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SCI 68 — Climate Change in Context: What Does the Past Tell Us About the Future?

Quarter: Fall
Day(s): Wednesdays
Course Format: Live Online (About Formats)
Duration: 9 weeks
Date(s): Sep 29—Dec 1
Time: 7:00—8:50 pm (PT)
Refund Deadline: Oct 1
Unit: 1
Grade Restriction: No letter grade
Tuition: $445
Instructor(s): Michael McWilliams
Class Recording Available: Yes
Status: Open
Please Note: No class on November 24
DOWNLOAD THE SYLLABUS » (subject to change)
Fall
Live Online(About Formats)
Wednesdays
7:00—8:50 pm (PT)
Date(s)
Sep 29—Dec 1
9 weeks
Refund Date
Oct 1
1 Unit
Fees
$445
Grade Restriction
No letter grade
Instructor(s):
Michael McWilliams
Recording
Yes
Open
Please Note: No class on November 24
DOWNLOAD THE SYLLABUS » (subject to change)
A fundamental tenet of geological thinking is uniformitarianism—the idea that the natural laws and processes occurring today operated in the past. Put simply, whatever has happened, can happen.

Climate change is happening now, and it has been happening on Earth for 4.6 billion years. Humans have accelerated the pace of climate change in recent times, but are these anthropogenic drivers significant when compared with the natural forces that affect Earth? Are the climate change signals we see now just business as usual on our planet? How do the atmosphere, the hydrosphere, and the biosphere respond to internal and external forces? How can these signals inform us about what to expect?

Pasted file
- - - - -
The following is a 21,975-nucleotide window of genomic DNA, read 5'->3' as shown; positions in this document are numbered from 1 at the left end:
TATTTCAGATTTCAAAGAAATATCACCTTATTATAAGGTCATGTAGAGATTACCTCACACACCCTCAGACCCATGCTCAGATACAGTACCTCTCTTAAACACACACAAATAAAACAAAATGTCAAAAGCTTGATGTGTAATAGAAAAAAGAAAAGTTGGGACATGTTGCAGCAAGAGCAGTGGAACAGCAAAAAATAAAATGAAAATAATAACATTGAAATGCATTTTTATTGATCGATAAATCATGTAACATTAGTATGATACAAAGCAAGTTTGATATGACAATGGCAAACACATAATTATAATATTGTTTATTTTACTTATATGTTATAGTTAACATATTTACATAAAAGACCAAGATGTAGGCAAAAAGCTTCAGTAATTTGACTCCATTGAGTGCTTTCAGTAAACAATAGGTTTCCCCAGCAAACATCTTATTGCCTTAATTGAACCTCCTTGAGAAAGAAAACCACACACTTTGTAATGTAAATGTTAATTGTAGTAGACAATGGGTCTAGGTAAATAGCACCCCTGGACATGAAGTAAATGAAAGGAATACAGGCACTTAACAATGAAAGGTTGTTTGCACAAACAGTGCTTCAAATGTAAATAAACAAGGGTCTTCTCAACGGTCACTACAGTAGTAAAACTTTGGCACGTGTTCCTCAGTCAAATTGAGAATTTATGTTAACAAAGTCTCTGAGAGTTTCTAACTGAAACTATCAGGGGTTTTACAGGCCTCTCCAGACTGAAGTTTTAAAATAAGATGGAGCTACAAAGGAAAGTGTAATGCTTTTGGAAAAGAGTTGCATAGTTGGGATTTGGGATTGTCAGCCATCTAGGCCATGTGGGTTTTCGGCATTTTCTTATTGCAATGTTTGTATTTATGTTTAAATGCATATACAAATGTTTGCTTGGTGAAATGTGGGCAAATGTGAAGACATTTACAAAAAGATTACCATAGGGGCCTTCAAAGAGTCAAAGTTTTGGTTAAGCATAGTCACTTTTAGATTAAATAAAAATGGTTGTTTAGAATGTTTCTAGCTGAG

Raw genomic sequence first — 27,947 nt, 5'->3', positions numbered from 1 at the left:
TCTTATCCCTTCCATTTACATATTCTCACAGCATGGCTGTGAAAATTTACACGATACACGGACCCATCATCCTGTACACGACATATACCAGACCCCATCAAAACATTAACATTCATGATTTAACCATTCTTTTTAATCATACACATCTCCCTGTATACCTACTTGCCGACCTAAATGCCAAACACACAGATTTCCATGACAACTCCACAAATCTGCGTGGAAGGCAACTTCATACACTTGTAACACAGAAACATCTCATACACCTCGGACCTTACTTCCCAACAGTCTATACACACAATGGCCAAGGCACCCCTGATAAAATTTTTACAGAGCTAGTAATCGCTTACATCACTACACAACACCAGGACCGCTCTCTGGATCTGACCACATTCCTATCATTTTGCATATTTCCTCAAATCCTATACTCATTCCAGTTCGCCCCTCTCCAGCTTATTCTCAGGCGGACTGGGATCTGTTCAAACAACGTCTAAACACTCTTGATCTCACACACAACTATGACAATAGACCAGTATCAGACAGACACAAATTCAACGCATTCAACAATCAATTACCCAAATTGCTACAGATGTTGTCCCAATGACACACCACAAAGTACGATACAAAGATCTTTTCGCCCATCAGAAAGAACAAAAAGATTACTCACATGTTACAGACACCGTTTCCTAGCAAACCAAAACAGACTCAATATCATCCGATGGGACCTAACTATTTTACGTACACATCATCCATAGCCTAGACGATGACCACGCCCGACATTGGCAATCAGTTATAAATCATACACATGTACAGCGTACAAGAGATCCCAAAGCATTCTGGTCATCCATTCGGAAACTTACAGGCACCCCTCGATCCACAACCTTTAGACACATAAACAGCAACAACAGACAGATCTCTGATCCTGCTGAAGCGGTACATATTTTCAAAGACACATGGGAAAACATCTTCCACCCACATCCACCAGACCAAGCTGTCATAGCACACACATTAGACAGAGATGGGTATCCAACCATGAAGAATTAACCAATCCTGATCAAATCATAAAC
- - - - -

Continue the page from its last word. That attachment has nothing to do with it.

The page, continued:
We’ll travel through time to learn about the big events in the history of our planet in order to understand how climate affects life and life affects climate. Using these observations as a framework, we will then interpret models of future climate change on a human timescale to better comprehend what to expect in our lifetimes and those of our children and grandchildren.

MICHAEL MCWILLIAMS
Professor Emeritus of Geological Sciences, Stanford

Michael McWilliams has taught undergraduate and graduate courses in geology, geochemistry, and geophysics. He has held numerous international science leadership roles, including chief executive of New Zealand's geological survey, and is a frequent contributor to academic publications. McWilliams received a PhD in geophysics from the Australian National University.

Textbooks for this course:

There are no required textbooks; however, some fee-based online readings may be assigned.